Yet even though they were supplied with a definition, about nine percent of the students said hookups do not involve sex, just, in the researchers' words, "fooling around and kissing."
None of this is likely to come as a shock to college students these days, although some parents will probably find it disturbing. Holman noted that there is serious concern over the connection between hookups and the spread of venereal disease, as well as "non-consensual sex." Make that date rape, just to clear up any possible ambiguity.
Other researchers have voiced concerns over where the trend toward hookups is leading -- that as opposed to dating and developing a relationship with one individual. A recent study from the University of Iowa concluded that the United States "has seen a major shift toward nonromantic sexual partnerships, people becoming sexually involved when they are just casually dating or not dating at all."
Some would argue that what these people need is a good lecture on the dangers of risky behavior, but Holman said talking is not likely to make hookups go away. It's quite the opposite.
Her research, which was part of her master's thesis, revealed that the more people talked about it, the more acceptable the behavior became. Students who discussed it with their friends, especially close friends, were much more likely to engage in the same behavior.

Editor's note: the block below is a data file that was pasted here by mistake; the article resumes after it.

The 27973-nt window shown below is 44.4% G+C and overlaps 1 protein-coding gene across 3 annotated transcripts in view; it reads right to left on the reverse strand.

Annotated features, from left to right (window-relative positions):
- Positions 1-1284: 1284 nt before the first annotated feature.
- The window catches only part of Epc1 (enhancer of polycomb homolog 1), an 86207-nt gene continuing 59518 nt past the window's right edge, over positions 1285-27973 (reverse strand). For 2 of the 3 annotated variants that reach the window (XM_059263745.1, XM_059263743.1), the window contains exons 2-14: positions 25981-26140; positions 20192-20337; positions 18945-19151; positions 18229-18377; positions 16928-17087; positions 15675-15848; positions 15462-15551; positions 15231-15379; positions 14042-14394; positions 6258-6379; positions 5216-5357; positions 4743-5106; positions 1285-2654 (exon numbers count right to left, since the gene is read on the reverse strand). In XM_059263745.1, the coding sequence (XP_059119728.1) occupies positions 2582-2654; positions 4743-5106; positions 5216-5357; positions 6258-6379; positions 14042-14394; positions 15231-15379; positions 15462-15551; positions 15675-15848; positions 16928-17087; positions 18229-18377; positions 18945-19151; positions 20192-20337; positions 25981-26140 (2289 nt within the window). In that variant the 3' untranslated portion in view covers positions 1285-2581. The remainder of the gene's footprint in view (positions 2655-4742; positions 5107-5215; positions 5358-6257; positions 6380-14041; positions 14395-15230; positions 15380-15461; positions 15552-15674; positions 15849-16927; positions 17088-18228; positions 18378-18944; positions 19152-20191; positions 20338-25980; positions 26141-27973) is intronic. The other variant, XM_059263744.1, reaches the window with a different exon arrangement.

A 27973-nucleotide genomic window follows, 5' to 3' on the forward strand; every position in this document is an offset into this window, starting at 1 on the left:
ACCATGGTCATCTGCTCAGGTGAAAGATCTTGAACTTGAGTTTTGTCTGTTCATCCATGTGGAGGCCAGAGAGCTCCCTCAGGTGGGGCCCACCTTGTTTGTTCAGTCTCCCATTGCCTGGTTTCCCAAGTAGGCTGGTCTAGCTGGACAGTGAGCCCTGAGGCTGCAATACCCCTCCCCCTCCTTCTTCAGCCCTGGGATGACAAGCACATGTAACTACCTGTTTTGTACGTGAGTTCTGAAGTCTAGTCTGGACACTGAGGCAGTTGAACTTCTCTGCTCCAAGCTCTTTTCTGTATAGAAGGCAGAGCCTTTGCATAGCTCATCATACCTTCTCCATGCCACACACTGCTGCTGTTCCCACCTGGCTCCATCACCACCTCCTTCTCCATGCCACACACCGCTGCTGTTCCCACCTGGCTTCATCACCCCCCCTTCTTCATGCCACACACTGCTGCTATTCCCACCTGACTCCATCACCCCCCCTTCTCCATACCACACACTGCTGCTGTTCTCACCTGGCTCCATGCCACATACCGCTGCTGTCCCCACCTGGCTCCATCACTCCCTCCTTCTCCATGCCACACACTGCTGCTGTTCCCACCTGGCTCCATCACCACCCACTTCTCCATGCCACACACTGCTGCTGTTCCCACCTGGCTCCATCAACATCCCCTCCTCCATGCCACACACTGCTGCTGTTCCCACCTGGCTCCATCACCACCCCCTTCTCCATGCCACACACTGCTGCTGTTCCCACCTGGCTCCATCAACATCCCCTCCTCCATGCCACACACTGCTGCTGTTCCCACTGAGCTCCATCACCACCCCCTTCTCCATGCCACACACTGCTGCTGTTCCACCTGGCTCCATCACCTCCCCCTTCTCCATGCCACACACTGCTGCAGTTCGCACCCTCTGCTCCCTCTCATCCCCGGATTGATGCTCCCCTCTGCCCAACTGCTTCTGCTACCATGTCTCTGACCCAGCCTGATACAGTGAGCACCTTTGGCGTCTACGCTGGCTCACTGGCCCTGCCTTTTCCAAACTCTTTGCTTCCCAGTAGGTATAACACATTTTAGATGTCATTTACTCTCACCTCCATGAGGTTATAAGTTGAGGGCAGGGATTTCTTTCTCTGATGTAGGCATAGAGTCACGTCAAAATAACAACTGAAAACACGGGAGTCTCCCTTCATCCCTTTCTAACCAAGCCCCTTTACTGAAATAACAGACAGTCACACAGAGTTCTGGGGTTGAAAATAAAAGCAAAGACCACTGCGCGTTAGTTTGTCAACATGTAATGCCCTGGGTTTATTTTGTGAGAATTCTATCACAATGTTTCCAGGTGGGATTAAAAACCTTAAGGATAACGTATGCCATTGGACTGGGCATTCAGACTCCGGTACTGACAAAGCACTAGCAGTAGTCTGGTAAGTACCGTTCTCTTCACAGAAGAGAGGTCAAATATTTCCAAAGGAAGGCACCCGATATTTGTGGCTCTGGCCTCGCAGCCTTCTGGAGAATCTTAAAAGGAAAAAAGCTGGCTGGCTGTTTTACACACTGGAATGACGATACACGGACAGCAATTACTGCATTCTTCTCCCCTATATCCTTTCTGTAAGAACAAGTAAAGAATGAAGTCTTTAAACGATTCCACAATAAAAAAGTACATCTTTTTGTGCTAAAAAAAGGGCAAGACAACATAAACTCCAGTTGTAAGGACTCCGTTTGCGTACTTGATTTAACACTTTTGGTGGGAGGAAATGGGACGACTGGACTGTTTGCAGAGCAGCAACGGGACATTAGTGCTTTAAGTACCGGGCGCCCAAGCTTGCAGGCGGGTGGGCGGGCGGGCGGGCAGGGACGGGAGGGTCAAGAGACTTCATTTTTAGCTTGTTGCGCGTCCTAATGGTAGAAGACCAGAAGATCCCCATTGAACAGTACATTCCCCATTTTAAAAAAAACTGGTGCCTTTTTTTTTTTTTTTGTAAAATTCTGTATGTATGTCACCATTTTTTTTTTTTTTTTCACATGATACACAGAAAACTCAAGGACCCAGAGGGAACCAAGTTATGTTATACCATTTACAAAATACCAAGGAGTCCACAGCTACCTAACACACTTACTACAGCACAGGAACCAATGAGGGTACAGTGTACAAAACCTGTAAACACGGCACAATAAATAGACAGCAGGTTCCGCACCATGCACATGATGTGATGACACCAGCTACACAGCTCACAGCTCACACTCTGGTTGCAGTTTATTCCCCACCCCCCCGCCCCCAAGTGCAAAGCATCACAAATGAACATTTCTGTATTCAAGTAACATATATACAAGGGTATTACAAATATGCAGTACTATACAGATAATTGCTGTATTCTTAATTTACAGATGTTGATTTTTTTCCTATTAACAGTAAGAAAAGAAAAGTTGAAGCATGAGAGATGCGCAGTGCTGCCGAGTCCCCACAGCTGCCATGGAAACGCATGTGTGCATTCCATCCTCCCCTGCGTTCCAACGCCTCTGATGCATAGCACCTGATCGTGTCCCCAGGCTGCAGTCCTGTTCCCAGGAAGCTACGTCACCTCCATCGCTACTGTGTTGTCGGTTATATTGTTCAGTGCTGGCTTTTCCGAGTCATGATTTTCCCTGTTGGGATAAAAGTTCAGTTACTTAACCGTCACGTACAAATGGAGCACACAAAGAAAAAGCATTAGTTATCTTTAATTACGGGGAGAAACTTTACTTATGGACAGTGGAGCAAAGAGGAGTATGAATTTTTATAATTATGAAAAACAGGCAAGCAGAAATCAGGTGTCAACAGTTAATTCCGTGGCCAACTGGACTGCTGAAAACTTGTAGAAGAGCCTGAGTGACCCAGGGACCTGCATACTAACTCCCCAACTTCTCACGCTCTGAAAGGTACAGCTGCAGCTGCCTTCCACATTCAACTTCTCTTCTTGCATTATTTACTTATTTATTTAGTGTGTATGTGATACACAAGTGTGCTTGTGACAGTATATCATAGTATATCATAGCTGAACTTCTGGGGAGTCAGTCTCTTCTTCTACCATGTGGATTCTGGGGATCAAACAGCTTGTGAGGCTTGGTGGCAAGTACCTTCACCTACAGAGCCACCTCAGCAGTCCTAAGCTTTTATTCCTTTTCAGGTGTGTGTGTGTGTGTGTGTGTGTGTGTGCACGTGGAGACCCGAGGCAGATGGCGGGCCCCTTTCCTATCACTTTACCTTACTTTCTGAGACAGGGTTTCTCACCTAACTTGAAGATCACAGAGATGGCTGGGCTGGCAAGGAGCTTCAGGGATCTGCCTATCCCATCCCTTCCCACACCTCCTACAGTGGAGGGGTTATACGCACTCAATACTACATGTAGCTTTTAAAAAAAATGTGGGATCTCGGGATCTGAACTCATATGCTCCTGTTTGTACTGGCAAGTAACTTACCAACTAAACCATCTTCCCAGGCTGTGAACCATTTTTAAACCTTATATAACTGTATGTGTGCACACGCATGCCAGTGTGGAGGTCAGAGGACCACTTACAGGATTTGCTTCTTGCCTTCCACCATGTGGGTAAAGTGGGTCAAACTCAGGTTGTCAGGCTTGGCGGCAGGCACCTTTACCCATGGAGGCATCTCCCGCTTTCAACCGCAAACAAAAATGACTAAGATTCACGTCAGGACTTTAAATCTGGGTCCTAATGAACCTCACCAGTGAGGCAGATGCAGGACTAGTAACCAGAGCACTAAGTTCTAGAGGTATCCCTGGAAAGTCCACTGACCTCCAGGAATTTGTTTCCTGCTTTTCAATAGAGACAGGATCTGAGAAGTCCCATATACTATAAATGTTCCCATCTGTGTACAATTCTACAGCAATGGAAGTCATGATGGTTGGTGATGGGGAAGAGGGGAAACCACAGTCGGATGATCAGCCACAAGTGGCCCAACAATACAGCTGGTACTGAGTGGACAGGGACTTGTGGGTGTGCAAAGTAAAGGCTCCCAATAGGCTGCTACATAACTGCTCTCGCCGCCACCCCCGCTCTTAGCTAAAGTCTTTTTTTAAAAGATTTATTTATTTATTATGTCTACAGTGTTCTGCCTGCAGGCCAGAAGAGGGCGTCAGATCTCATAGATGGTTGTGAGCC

"There's this perception that because they are talking about it, everyone's doing it," she said. But nearly half the participants in her study had not had a single hookup for the entire year, so not everyone is doing it.
But like making whoopee, or hanky-panky -- ambiguous terms from past generations -- hooking up is not likely to go away. It's a very different world than it was back when those terms meant whatever people wanted them to mean.
The activity hasn't changed much. But what has changed is the lack of a personal commitment, in so many cases, as a part of sex. Holman said she fears that will lead to more risky behavior, but her own research shows it's widespread, at least on college campuses, and the eventual result remains ambiguous.